When you are negotiating a curve in the road, try to flatten the curve out as much as you can. This will give you a better view around the curve, a smoother path and it will decrease the potential of the car commencing to skid. For a left curve, approach as near as is safe to the right of your lane, when you can see where the road straightens out ahead, gently move across to the left of the lane and finish back in the middle of your lane. Use the opposite sequence for a right curve.Night driving
Night driving can be quite difficult. Oncoming vehicles' headlights can dazzle you and you must keep alert to the lights and reflectives of cyclists and motorcyclists. Pedestrians can be impossible to see. Traffic lights can appear to blend in with advertising signs.
Leave yourself more space from the car in front, as this will create more time for you to be able to see what is ahead and prepare for anything that may happen.Driver courtesy
Be courteous and share the road:
Allow other drivers to merge or change lanes easily.
Only use your horn as a warning sound and do not use it out of frustration.
Always try to stay relaxed and concentrate on your own driving and safety rather than the behaviour of others.
Don't gesture to other drivers or engage in arguments.
Be forgiving of other driversÂ’ mistakes.
Don't take your personal frustration out on the road.
Be aware of the needs of other drivers, and all other road users like pedestrians, cyclists, motorcyclists and heavy vehicles.
While driving, take some personal safety precautions:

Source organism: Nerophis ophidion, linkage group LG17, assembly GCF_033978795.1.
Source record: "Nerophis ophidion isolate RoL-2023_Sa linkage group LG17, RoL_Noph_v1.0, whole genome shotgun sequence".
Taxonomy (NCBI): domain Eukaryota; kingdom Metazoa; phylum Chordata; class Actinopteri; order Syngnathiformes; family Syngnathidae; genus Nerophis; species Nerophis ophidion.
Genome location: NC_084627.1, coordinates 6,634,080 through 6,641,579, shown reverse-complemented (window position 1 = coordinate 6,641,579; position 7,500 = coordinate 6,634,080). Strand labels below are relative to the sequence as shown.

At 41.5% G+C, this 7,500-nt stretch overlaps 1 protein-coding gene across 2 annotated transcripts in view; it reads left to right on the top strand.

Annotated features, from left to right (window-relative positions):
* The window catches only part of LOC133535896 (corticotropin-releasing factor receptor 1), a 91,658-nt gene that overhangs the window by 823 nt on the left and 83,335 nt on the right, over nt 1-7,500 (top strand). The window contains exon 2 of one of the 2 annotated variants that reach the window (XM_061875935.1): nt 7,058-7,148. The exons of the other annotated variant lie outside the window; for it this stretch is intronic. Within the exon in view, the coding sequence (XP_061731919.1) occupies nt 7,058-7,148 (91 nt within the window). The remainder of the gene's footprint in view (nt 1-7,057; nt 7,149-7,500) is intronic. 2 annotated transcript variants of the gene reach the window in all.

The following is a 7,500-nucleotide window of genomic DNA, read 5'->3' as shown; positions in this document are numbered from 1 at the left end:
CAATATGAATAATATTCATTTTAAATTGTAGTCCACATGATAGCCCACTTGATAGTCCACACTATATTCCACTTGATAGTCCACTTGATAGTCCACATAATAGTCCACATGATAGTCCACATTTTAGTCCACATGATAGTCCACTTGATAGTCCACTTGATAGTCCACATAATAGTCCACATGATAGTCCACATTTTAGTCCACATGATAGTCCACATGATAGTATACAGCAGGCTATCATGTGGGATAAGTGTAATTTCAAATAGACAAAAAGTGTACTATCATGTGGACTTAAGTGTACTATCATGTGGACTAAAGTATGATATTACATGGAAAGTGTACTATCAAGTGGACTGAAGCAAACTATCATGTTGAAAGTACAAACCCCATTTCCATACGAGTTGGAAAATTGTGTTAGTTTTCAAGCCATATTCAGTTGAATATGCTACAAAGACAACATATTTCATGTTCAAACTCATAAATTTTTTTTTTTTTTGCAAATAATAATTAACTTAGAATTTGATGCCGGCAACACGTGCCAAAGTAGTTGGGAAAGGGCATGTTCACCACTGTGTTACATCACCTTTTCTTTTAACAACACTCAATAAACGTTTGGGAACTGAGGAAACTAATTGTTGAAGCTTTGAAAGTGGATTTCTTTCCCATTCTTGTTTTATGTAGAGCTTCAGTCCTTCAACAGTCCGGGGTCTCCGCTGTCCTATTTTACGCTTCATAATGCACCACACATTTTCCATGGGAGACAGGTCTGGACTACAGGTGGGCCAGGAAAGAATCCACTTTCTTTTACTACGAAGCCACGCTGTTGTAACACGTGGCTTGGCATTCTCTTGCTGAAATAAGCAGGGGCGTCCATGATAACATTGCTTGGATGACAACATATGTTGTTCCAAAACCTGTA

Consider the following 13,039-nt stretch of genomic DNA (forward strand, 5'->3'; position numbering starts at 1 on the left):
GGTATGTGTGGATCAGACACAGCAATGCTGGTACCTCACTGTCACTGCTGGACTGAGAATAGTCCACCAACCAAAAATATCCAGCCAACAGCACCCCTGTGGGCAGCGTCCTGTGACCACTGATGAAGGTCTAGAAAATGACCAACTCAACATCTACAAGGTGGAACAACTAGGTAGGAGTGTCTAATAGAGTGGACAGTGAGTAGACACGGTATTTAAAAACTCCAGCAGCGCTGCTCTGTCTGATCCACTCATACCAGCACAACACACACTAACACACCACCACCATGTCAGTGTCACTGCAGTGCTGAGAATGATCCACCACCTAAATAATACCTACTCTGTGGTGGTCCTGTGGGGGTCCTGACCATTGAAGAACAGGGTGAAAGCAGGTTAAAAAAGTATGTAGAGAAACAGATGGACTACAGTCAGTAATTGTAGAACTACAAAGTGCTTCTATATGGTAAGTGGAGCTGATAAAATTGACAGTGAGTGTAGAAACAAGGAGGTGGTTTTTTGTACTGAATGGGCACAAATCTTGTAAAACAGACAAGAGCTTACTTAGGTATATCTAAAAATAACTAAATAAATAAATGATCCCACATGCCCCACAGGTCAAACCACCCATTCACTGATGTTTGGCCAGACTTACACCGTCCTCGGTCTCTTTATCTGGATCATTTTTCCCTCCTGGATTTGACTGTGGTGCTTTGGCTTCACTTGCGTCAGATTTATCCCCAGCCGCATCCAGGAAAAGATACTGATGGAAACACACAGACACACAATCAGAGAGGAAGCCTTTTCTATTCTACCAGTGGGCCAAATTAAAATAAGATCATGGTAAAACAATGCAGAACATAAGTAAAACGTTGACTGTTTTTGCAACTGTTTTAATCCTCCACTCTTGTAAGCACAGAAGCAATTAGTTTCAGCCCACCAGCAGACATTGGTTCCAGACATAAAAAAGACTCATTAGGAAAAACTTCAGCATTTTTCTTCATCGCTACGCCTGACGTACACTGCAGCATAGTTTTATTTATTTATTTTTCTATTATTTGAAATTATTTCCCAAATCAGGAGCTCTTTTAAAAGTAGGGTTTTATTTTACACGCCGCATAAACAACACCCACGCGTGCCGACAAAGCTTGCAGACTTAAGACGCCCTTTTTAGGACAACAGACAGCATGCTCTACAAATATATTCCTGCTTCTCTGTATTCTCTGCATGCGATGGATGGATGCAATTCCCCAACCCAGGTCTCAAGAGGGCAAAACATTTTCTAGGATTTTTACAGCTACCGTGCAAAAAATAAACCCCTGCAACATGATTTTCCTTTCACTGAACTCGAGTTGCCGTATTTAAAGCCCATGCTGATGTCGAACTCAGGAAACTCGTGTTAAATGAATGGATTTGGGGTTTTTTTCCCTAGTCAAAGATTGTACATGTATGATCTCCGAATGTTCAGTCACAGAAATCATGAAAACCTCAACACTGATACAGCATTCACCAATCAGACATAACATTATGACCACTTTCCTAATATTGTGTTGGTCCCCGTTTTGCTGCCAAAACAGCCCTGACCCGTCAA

While in your car, keep the doors locked at all times.
If you find yourself being followed while driving, try to keep calm and maintain your driving skills. Go to the nearest police station, petrol station or well-lit convenience store. Only leave your car when you feel the threat has passed. Report the incident to the police.
Plan your trip in advance so that you are not sitting in your car with the light on reading the street directory at night.
Be prepared in case of breakdowns or trouble:
Try to carry pen and paper, a torch, a phone card and emergency numbers with you at all times.
It is also a good idea to invest in either a mobile phone or personal alarm for safety reasons. If you can't afford these, a cheaper alternative is a whistle to blow and attract attention if you are in danger.
If you break down, try to leave the car in a safe, well-lit spot. Put your bonnet up and turn on your hazard lights. If you have to call for assistance, ensure the car is secure and go to the nearest phone.
If someone stops to assist, do not get into a stranger's car. Give them your details and ask them to call for assistance.
Try to park in a place where there will be plenty of people around and that is well lit.
Avoid parking too close to walls and hedges.
Never leave valuables like purses, wallets or mobile phones in your car. Move things into the boot before you leave, rather than when you arrive at the destination.
Have your keys ready to open the car, rather than rummaging through your bag to find them.
If it is dark, have someone accompany you to your car. Try to avoid multi-storey car parks.
Never double park or park in a clearway, as this is a dangerous practice and puts other road users at risk.